Artemisinin is an important antimalarial drug, but, at present, the environmental and economic costs of its semi-synthetic production are relatively high. Most of these costs lie in the final chemical steps, which follow a complex acid- and photo-catalysed route with oxygenation by both singlet and triplet oxygen. We demonstrate that applying the principles of green chemistry can lead to innovative strategies that avoid many of the problems in current photochemical processes. The first strategy combines the use of liquid CO2 as solvent and a dual-function solid acid/photocatalyst. The second strategy is an ambient-temperature reaction in aqueous mixtures of organic solvents, where the only inputs are dihydroartemisinic acid, O2 and light, and the output is pure, crystalline artemisinin. Everything else—solvents, photocatalyst and aqueous acid—can be recycled. Some aspects developed here through green chemistry are likely to have wider application in photochemistry and other reactions.
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The authors acknowledge support from Sanofi, the University of Nottingham, the Bill and Melinda Gates Foundation (grant no. 1070294), and the Engineering and Physical Sciences Research Coucil (EPSRC; grant no. EP/L021889/1, ‘Continuous Chemical Manufacture with Light’). J.F.B.B. thanks the EPSRC for a studentship and M.W.G. thanks the Royal Society for a Wolfson Merit Award. The authors thank L. Hitchen for her contribution to batch studies in scCO2, M. Guyler, P. Fields, R. Wilson and D. Litchfield for technical support, G. Coxhill for MALDI analysis and W. Lewis for obtaining the crystal structure of 1 (shown in Fig. 3c). The authors thank D.B. Amabilino and P. Licence for helpful comments. Note that the production of semi-synthetic 1 at Sanofi is a not-for-profit venture, its development being supported in part by the Bill and Melinda Gates Foundation.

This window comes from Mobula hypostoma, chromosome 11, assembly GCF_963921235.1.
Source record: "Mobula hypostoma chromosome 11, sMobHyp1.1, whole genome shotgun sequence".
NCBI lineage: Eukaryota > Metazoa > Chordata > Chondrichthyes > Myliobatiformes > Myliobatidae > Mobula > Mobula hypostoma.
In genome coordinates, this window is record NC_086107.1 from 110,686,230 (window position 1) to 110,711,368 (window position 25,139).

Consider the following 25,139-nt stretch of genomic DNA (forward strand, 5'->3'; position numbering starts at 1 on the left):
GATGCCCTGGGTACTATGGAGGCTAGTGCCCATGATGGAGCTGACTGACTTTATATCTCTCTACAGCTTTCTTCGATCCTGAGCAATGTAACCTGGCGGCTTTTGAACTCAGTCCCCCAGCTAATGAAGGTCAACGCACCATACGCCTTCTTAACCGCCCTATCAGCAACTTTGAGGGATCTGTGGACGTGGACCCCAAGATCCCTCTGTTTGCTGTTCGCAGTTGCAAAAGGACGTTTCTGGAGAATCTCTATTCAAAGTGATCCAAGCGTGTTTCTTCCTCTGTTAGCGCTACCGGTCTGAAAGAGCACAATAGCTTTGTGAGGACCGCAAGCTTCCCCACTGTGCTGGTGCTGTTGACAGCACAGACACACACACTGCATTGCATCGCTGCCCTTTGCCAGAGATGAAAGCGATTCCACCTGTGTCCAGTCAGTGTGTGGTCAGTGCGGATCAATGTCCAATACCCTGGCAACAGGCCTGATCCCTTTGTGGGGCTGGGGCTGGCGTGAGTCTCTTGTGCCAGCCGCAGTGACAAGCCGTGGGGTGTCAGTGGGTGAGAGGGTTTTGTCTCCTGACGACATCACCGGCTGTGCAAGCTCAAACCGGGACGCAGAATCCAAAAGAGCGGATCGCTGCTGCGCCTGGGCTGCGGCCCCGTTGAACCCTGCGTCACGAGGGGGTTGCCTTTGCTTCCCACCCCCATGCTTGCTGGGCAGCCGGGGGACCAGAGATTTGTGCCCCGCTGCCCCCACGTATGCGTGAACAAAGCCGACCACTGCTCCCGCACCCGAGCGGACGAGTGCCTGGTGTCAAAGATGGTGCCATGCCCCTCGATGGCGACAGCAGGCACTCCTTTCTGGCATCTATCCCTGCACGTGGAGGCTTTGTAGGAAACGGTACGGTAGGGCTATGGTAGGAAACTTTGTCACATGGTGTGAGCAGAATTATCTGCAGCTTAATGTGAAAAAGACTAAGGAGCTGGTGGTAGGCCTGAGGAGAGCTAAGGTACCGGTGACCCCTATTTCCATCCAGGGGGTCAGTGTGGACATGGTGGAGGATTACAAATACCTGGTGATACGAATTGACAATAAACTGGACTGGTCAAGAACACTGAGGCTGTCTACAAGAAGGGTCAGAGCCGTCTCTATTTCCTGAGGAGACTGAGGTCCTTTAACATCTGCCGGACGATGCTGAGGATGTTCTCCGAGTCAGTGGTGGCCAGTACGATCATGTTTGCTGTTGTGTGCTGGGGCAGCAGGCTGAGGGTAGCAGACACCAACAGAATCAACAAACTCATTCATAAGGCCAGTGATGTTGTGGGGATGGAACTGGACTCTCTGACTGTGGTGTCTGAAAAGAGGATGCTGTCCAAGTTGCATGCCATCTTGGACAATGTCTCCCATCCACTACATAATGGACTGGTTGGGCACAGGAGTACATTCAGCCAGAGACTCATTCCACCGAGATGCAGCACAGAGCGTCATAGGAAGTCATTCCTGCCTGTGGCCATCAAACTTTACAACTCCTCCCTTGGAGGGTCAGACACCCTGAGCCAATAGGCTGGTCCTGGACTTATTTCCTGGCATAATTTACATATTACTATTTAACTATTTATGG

The authors declare no competing financial interests.
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Amara, Z., Bellamy, J., Horvath, R. et al. Applying green chemistry to the photochemical route to artemisinin. Nature Chem 7, 489–495 (2015). https://doi.org/10.1038/nchem.2261
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